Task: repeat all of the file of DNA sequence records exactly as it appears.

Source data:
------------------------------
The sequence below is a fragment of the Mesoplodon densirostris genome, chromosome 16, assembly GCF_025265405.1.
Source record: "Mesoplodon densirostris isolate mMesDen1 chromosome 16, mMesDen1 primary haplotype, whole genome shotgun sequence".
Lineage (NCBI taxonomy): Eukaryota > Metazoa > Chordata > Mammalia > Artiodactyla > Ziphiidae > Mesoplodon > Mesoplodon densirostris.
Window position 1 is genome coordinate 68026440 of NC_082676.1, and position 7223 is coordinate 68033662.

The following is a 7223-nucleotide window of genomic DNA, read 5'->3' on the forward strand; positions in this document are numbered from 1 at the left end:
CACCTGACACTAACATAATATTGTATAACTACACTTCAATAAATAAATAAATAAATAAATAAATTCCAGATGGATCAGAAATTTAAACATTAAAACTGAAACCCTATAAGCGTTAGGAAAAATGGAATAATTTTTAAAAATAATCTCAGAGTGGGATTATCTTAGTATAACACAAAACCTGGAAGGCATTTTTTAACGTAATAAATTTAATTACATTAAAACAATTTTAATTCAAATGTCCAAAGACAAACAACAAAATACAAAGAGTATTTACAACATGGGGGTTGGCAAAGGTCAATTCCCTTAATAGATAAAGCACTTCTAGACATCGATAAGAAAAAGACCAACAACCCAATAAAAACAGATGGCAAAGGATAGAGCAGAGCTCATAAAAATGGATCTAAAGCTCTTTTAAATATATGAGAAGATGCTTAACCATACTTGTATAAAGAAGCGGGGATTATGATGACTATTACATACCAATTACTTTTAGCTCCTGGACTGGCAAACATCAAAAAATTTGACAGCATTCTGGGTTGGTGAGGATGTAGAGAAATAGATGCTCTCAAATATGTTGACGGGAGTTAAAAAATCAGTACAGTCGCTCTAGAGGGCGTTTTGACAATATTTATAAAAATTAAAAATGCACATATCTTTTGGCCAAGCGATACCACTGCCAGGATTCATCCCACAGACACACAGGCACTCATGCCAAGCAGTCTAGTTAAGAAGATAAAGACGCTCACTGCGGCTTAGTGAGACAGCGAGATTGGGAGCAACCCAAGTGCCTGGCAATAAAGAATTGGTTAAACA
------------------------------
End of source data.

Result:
The sequence below is a fragment of the Mesoplodon densirostris genome, chromosome 16, assembly GCF_025265405.1.
Source record: "Mesoplodon densirostris isolate mMesDen1 chromosome 16, mMesDen1 primary haplotype, whole genome shotgun sequence".
Lineage (NCBI taxonomy): Eukaryota > Metazoa > Chordata > Mammalia > Artiodactyla > Ziphiidae > Mesoplodon > Mesoplodon densirostris.
Window position 1 is genome coordinate 68026440 of NC_082676.1, and position 7223 is coordinate 68033662.

The following is a 7223-nucleotide window of genomic DNA, read 5'->3' on the forward strand; positions in this document are numbered from 1 at the left end:
CACCTGACACTAACATAATATTGTATAACTACACTTCAATAAATAAATAAATAAATAAATAAATTCCAGATGGATCAGAAATTTAAACATTAAAACTGAAACCCTATAAGCGTTAGGAAAAATGGAATAATTTTTAAAAATAATCTCAGAGTGGGATTATCTTAGTATAACACAAAACCTGGAAGGCATTTTTTAACGTAATAAATTTAATTACATTAAAACAATTTTAATTCAAATGTCCAAAGACAAACAACAAAATACAAAGAGTATTTACAACATGGGGGTTGGCAAAGGTCAATTCCCTTAATAGATAAAGCACTTCTAGACATCGATAAGAAAAAGACCAACAACCCAATAAAAACAGATGGCAAAGGATAGAGCAGAGCTCATAAAAATGGATCTAAAGCTCTTTTAAATATATGAGAAGATGCTTAACCATACTTGTATAAAGAAGCGGGGATTATGATGACTATTACATACCAATTACTTTTAGCTCCTGGACTGGCAAACATCAAAAAATTTGACAGCATTCTGGGTTGGTGAGGATGTAGAGAAATAGATGCTCTCAAATATGTTGACGGGAGTTAAAAAATCAGTACAGTCGCTCTAGAGGGCGTTTTGACAATATTTATAAAAATTAAAAATGCACATATCTTTTGGCCAAGCGATACCACTGCCAGGATTCATCCCACAGACACACAGGCACTCATGCCAAGCAGTCTAGTTAAGAAGATAAAGACGCTCACTGCGGCTTAGTGAGACAGCGAGATTGGGAGCAACCCAAGTGCCTGGCAATAAAGAATTGGTTAAACA